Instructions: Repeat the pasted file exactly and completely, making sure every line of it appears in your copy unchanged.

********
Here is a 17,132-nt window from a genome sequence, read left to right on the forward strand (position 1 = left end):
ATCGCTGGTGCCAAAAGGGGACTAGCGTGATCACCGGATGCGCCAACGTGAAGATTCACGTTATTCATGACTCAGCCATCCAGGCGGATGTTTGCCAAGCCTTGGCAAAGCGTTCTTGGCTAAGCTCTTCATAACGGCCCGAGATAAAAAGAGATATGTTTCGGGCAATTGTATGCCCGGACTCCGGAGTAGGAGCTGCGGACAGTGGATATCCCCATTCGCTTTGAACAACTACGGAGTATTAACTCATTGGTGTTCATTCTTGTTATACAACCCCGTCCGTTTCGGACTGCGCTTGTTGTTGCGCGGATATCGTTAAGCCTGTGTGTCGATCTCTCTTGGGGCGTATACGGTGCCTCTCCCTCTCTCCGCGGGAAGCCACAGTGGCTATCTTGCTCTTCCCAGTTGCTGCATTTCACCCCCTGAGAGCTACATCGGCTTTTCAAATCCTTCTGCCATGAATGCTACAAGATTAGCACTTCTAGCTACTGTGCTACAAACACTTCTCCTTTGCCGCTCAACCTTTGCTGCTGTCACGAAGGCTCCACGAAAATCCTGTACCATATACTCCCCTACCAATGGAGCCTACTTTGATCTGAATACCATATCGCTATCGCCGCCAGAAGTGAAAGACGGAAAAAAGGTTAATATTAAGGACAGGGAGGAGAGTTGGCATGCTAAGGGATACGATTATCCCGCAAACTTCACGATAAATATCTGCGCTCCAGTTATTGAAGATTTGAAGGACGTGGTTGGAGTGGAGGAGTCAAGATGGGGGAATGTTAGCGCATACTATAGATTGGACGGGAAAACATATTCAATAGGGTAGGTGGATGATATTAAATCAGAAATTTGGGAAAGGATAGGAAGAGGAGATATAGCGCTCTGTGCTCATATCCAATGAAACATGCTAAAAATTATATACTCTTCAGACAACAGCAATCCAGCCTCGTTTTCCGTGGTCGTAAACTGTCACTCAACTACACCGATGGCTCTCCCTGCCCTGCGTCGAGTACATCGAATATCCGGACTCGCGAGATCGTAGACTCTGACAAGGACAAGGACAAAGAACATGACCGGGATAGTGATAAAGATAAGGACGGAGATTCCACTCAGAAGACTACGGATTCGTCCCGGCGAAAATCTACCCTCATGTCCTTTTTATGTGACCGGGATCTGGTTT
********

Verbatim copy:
Here is a 17,132-nt window from a genome sequence, read left to right on the forward strand (position 1 = left end):
ATCGCTGGTGCCAAAAGGGGACTAGCGTGATCACCGGATGCGCCAACGTGAAGATTCACGTTATTCATGACTCAGCCATCCAGGCGGATGTTTGCCAAGCCTTGGCAAAGCGTTCTTGGCTAAGCTCTTCATAACGGCCCGAGATAAAAAGAGATATGTTTCGGGCAATTGTATGCCCGGACTCCGGAGTAGGAGCTGCGGACAGTGGATATCCCCATTCGCTTTGAACAACTACGGAGTATTAACTCATTGGTGTTCATTCTTGTTATACAACCCCGTCCGTTTCGGACTGCGCTTGTTGTTGCGCGGATATCGTTAAGCCTGTGTGTCGATCTCTCTTGGGGCGTATACGGTGCCTCTCCCTCTCTCCGCGGGAAGCCACAGTGGCTATCTTGCTCTTCCCAGTTGCTGCATTTCACCCCCTGAGAGCTACATCGGCTTTTCAAATCCTTCTGCCATGAATGCTACAAGATTAGCACTTCTAGCTACTGTGCTACAAACACTTCTCCTTTGCCGCTCAACCTTTGCTGCTGTCACGAAGGCTCCACGAAAATCCTGTACCATATACTCCCCTACCAATGGAGCCTACTTTGATCTGAATACCATATCGCTATCGCCGCCAGAAGTGAAAGACGGAAAAAAGGTTAATATTAAGGACAGGGAGGAGAGTTGGCATGCTAAGGGATACGATTATCCCGCAAACTTCACGATAAATATCTGCGCTCCAGTTATTGAAGATTTGAAGGACGTGGTTGGAGTGGAGGAGTCAAGATGGGGGAATGTTAGCGCATACTATAGATTGGACGGGAAAACATATTCAATAGGGTAGGTGGATGATATTAAATCAGAAATTTGGGAAAGGATAGGAAGAGGAGATATAGCGCTCTGTGCTCATATCCAATGAAACATGCTAAAAATTATATACTCTTCAGACAACAGCAATCCAGCCTCGTTTTCCGTGGTCGTAAACTGTCACTCAACTACACCGATGGCTCTCCCTGCCCTGCGTCGAGTACATCGAATATCCGGACTCGCGAGATCGTAGACTCTGACAAGGACAAGGACAAAGAACATGACCGGGATAGTGATAAAGATAAGGACGGAGATTCCACTCAGAAGACTACGGATTCGTCCCGGCGAAAATCTACCCTCATGTCCTTTTTATGTGACCGGGATCTGGTTT